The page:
Horror & Dark Fantasy

Best American Science Fiction and Fantasy 2017

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Nonfiction

Author Spotlight

Author Spotlight: Margo Lanagan

What drew me to “Hansel and Gretel” was a Yiddish word, “gunsel,” that I happened upon in the dictionary. One of its several definitions went something like, “a youth, particularly a homosexual one, kept by a tramp.” So there’d been a time and place in which tramps commonly kept boys for sexual purposes—so commonly that there was a word for it? I immediately wanted to set a story there, and to tell it from the point of view of a gunsel.

Editorial

Editorial, February 2013

Welcome to issue number five of Nightmare! We’ve got another great issue for you this month; read the editorial to see what we’ve got on tap.

Author Spotlight

Author Spotlight: Sarah Langan

I find that I want to be good at everything I do, but it’s impossible. Every day, I fail someone I love, on some level, and that includes failing at my own career ambitions. But that’s life. I can’t be good at half the jobs I have.

Nonfiction

The H Word: Choosing Gruesome Subjects

It’s not the first time that I’ve been asked, “Why do you write that stuff?” It’s typically been voiced by those who are friendly to me but not particularly close: colleagues at the school where I teach; the parents of my younger son’s classmates; the people who stop to talk to me at bookstores or libraries or conventions, when I’m signing books or after I’ve finished giving a reading or sitting on a panel. After years of hearing this, I still don’t have a good answer.

Author Spotlight

Author Spotlight: Lucius Shepard

Stories just come to me, sometimes over a period of years, sometimes over a few days. I’m not into self-analysis, so I don’t explore their origins, but in this case it was obvious. I was an abused child, and a very angry teenager and young man. I don’t think I’ve ever gotten over being angry—so in this case I was more or less blending some autobiographical stuff with fantasy. When I was a kid, I believed anger was magic of a kind, power, and I wanted to convey that feeling in the main character. I got angry when I was writing it.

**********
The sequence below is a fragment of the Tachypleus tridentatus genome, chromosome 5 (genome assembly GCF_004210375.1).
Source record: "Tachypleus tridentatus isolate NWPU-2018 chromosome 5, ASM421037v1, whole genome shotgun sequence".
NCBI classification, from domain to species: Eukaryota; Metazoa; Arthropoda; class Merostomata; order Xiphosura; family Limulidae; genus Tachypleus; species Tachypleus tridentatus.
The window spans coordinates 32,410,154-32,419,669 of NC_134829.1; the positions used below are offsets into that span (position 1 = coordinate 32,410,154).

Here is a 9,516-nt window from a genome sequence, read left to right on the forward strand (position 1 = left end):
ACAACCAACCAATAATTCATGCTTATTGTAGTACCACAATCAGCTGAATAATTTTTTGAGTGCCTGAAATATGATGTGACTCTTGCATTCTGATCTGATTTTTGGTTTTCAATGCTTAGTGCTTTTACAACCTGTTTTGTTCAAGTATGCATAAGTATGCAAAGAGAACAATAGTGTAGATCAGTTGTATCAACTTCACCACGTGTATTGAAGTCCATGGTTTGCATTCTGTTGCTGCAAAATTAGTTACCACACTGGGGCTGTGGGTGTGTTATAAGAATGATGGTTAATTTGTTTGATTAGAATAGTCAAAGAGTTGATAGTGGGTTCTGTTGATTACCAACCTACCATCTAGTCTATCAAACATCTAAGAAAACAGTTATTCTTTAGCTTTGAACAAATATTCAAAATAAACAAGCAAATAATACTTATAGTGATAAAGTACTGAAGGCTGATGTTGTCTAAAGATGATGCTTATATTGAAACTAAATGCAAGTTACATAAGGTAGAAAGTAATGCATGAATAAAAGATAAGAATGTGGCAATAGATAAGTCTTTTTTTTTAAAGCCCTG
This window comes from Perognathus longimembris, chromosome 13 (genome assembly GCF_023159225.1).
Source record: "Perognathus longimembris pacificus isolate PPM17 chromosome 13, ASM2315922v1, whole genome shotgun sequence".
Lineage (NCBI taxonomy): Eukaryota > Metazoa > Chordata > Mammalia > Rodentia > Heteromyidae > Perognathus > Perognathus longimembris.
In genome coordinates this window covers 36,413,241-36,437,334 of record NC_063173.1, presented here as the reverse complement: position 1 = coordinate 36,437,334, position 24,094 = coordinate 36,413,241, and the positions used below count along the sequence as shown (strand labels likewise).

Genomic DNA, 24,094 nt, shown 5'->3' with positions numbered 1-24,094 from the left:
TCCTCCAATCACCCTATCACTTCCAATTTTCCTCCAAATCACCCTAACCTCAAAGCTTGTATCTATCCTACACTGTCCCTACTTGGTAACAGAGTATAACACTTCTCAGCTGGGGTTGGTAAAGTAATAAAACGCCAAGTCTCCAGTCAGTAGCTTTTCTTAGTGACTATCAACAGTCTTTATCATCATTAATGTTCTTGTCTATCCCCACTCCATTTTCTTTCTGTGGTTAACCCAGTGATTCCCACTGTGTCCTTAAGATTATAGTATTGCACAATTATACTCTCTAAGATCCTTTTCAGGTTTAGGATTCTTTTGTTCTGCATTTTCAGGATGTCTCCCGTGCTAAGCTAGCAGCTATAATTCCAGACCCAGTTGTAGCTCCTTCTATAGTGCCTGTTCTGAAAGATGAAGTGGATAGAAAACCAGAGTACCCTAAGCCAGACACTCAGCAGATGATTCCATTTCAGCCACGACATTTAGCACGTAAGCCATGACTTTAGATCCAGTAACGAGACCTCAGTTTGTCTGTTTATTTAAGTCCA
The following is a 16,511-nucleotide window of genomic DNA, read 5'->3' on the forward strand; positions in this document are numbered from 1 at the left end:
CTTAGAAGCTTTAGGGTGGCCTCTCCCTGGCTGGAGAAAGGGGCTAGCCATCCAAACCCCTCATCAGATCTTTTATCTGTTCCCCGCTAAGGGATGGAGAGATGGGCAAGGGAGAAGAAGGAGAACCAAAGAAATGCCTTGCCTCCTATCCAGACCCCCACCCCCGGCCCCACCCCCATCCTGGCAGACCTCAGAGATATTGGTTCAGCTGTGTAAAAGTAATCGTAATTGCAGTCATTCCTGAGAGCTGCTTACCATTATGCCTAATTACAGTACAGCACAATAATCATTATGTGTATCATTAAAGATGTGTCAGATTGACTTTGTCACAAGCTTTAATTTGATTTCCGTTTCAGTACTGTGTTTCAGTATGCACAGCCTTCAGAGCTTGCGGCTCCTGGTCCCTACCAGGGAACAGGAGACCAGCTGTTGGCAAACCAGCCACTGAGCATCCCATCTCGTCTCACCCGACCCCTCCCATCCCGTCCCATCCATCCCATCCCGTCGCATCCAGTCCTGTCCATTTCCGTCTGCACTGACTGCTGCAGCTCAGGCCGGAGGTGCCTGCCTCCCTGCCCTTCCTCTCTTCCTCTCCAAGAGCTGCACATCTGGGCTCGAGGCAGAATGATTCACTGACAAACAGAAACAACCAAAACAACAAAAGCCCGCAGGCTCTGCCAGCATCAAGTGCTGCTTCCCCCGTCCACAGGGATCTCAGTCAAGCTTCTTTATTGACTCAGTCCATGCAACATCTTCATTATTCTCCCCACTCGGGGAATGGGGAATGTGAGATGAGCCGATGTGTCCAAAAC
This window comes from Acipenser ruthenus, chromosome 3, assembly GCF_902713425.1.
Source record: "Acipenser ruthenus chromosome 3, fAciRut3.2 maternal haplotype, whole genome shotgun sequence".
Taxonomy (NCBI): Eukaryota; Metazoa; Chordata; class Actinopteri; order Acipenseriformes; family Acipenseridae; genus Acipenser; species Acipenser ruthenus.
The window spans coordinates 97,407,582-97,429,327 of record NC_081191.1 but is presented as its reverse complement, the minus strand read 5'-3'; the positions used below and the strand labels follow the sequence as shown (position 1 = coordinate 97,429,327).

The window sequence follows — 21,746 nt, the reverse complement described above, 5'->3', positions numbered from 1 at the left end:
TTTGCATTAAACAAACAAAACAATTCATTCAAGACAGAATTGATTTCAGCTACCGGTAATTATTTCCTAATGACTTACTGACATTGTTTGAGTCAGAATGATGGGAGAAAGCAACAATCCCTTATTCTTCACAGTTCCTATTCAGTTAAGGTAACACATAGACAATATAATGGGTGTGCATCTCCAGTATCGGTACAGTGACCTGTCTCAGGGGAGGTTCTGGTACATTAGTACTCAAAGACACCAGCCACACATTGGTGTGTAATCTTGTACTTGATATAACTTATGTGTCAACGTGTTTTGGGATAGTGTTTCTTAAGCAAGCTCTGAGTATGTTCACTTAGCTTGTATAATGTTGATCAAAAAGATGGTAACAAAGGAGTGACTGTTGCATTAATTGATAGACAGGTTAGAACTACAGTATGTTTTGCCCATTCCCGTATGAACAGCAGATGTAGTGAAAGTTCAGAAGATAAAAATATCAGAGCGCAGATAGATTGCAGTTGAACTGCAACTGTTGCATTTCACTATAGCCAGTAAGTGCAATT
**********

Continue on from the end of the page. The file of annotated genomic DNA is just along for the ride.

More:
Artist Showcase

Artist Showcase: Chelsea Knight

I discovered photography when I was around fourteen. I used a throw-away camera first and discovered that my mother had a very simple digital camera. From then on I saved my money to purchase my own Canon. My dad gave me his old Canon F-1 film camera and, ever since, photography has grown into my primary artistic passion.

Author Spotlight

Author Spotlight: Tamsyn Muir

It’s easy to write a WWII story, especially one set in Germany, and have it be an easy-out in terms of insta-setting. It evokes an immediate response of pain and despair. But that doesn’t mean WWII is not what it is, a giant psychic scar, and thus an opening for horror and the numinous. Just because the war’s over doesn’t mean the scar is gone.

Nonfiction

Interview: Ellen Datlow

To me [horror is] the genre of unease. It makes me feel really uneasy and it gives me kind of a creepy feeling. It can border on wanting to look away, it can border on disgust—but that’s a type of horror. Horror can be any genre. There’s science fiction horror, there’s dark fantasy that’s really really dark, there can be mysteries that converge on horror. It depends on how far you want to go down the path of darkness.

Author Spotlight

Author Spotlight: Lisa Tuttle

I often draw on experiences from my own life for inspiration, but as a writer of fiction I am not bound to stick to things that really happened. Dreams, daydreams, music, art, books, other people’s lives—these things and more give me ideas for what to write.

Editorial

Editorial, January 2013

Happy new year, and welcome to issue number four of Nightmare! We’ve got another great issue for you this month; read the editorial to see what we’ve got on tap.